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Why Invading Hell (North Korea) Would be a Big Mistake

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The North Korean regime is the closest thing to Nazi Germany still in existence. Toppling it would free an enslaved people. There is perhaps no government on Earth that more deserves to be cast into the dustbin of history.

Yet few military experts have pitched the idea of invading the Hermit Kingdom. That is because opening such a Pandora's box would unleash hell on East Asia. Desperate for survival, Pyongyang would have every incentive to use all its nuclear bombs and other weapons of mass destruction, threatening the lives of millions of innocent people.

So while I tip my hat to Pascal-Emmanuel Gobry for making the case for invasion in The Week, in what amounted to an impassioned plea to rid our planet once and for all of this evil cancer, a dispassionate review of the facts demonstrates why very few have endorsed such an idea. Here is why an invasion would be a great cause for regret:

Please see the rest in The Week here.

Image: Wikicommons. 

TopicsSecurity RegionsNorth Korea

The Real Problem With America's Rebalance to Asia: A Crisis of Expectations

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CSIS’s release of its recent report Pivot 2.0—intended to help nurture a bipartisan consensus in Washington in favor of the policy—shows the topic of the ‘rebalance’ is still a live one in US foreign and strategic policy circles. The report succinctly covers a range of issues, starting with the prospects for the Trans-Pacific Partnership, and working its way through China, defense, Korea, India and Southeast Asia. Australia’s clearly not seen as a problem—it barely rates a mention.

The US rebalance (née ‘pivot’) dates from the first term of the Obama administration. So at the start of 2015 it seems quaint still to be writing a blog post on the policy. But around the region, and even within the US, it’s a policy about which people remain uncertain. Some critics describe it as merely the name for Obama’s Asia policy, but in private conversations I’ve heard harsher judgments.

So let me put down here a set of assessments about the rebalance. The policy itself emerged from an early policy review undertaken by the Obama administration to identify where the US was overweight and underweight in its international commitments. The answer was that it was overweight in Europe and the Middle East, and underweight in Asia—underweight across a range of dimensions including the diplomatic, military, economic and institutional.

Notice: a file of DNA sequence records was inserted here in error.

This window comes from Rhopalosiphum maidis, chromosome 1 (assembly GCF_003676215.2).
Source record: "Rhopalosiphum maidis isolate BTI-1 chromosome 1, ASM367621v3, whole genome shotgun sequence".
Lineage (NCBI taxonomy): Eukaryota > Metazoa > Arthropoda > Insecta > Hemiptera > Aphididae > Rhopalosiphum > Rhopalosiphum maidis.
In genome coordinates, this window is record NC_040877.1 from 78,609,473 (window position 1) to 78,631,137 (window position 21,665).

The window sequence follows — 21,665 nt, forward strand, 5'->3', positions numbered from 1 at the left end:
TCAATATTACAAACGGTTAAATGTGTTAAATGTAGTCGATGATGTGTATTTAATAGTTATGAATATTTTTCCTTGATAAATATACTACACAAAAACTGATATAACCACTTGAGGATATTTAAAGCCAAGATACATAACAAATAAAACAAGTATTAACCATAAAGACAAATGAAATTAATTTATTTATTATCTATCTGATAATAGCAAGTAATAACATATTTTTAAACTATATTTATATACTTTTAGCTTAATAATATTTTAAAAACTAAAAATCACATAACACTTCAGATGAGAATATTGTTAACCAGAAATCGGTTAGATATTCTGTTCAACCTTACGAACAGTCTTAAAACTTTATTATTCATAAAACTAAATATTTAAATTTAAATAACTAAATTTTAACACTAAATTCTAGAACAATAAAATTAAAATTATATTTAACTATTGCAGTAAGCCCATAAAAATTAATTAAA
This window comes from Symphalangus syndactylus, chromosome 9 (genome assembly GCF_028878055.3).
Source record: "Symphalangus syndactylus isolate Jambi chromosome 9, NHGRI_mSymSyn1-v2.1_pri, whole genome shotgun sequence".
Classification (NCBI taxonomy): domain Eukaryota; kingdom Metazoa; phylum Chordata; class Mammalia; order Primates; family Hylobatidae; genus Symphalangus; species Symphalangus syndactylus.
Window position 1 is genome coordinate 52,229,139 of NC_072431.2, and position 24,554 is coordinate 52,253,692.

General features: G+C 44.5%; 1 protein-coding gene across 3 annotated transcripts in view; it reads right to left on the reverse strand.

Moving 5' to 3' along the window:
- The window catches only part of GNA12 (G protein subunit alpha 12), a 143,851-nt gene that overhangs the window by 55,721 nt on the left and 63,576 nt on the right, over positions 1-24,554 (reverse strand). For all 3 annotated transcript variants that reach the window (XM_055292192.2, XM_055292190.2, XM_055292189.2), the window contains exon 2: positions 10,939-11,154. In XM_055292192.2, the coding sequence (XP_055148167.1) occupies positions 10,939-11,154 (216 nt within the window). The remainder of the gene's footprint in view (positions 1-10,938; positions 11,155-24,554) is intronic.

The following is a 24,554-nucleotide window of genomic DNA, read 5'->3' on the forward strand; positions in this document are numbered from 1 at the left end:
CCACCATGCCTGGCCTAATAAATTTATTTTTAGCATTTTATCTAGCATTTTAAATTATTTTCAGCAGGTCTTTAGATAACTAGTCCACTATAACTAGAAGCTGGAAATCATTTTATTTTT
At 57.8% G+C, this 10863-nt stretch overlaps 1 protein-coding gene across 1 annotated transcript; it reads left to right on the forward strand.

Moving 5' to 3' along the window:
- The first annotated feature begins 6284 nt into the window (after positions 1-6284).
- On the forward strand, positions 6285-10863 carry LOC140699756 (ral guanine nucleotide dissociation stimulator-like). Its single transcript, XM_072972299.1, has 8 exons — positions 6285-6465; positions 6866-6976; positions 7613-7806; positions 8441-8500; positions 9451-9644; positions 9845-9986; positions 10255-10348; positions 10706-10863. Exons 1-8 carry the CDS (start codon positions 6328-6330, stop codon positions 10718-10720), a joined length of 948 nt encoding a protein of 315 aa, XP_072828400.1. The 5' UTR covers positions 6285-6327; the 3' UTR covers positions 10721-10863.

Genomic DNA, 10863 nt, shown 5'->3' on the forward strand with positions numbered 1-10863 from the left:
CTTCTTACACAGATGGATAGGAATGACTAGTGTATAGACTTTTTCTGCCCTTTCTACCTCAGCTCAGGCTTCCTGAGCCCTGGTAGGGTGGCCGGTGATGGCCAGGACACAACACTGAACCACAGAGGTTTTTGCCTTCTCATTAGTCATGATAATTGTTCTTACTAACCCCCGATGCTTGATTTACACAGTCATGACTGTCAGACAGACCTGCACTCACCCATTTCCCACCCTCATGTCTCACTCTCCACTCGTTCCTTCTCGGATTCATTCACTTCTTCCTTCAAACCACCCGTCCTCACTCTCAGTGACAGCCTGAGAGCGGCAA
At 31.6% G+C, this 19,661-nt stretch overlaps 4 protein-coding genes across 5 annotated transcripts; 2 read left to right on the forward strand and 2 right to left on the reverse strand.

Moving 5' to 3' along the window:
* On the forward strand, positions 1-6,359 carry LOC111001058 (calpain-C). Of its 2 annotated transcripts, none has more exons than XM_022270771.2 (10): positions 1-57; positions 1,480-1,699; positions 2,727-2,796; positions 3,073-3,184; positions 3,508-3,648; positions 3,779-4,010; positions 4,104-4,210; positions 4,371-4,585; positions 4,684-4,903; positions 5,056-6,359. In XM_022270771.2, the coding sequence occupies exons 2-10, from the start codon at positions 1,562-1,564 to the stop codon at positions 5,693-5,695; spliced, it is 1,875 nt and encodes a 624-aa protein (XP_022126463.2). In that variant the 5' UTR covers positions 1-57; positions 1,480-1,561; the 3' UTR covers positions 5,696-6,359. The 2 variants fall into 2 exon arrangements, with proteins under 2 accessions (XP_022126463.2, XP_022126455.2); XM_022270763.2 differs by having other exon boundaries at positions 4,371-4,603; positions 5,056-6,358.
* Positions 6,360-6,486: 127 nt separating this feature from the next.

For those who want to see what is—and isn’t—occurring under the rebalance, I’d recommend doing more than reading the CSIS report. Have a look at two other US sources. The first is the presentation that US Deputy Secretary of Defense, Bob Work, gave to the Council on Foreign Relations at the end of September 2014. In that presentation, Work provided a robust defence of the efforts being made to enhance US military capacities across the region. The four largest defense construction projects since the Cold War are all located in Asia. By 2020, 60% of US air and naval forces will be based in the region. And that’ll include the newest equipment, like the F-35s, the P-8s, and the Zumwalt-class destroyers.

In Work’s view, the rebalance is occurring but its effects are somewhat diluted by an even larger global shift within the US defense force—after Afghanistan and Iraq, a smaller emphasis on forward-deployed forces and a larger one on reconstitution of US surge-force capabilities.

The second source is the majority staff report prepared for the US Senate Foreign Relations Committee back in April 2014. That report looked in greater detail at the non-military side of the rebalance—including diplomacy and aid—and in general found a set of policy instruments that were even less well-resourced than the military effort. The East Asia and Pacific Bureau in the State Department, for example, had 12% less funding in 2014 than it had back in 2011.